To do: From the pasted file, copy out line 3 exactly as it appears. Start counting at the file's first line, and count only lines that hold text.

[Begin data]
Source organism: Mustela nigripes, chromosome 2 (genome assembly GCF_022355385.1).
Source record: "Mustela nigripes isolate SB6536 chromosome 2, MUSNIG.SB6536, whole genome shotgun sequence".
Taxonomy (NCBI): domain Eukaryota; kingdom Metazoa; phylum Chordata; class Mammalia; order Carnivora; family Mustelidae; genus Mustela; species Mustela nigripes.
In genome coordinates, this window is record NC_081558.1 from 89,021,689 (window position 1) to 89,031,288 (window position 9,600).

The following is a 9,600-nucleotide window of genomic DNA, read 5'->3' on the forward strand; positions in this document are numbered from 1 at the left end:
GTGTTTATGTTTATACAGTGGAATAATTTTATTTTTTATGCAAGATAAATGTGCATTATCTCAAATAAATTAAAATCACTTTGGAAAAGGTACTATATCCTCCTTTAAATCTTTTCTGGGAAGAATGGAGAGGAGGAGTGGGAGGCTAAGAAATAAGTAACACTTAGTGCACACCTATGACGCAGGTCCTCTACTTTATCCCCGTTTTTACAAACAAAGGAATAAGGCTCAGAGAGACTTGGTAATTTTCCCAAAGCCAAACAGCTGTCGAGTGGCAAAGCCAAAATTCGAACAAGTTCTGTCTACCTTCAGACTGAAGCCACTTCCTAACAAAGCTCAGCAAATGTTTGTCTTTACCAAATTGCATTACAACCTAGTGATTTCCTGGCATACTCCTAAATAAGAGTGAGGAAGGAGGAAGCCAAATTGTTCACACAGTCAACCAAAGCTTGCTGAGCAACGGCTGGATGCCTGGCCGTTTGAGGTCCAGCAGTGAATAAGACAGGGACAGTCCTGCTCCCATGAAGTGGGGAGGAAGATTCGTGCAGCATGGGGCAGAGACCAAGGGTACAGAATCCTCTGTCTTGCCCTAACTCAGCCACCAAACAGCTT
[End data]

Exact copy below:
Taxonomy (NCBI): domain Eukaryota; kingdom Metazoa; phylum Chordata; class Mammalia; order Carnivora; family Mustelidae; genus Mustela; species Mustela nigripes.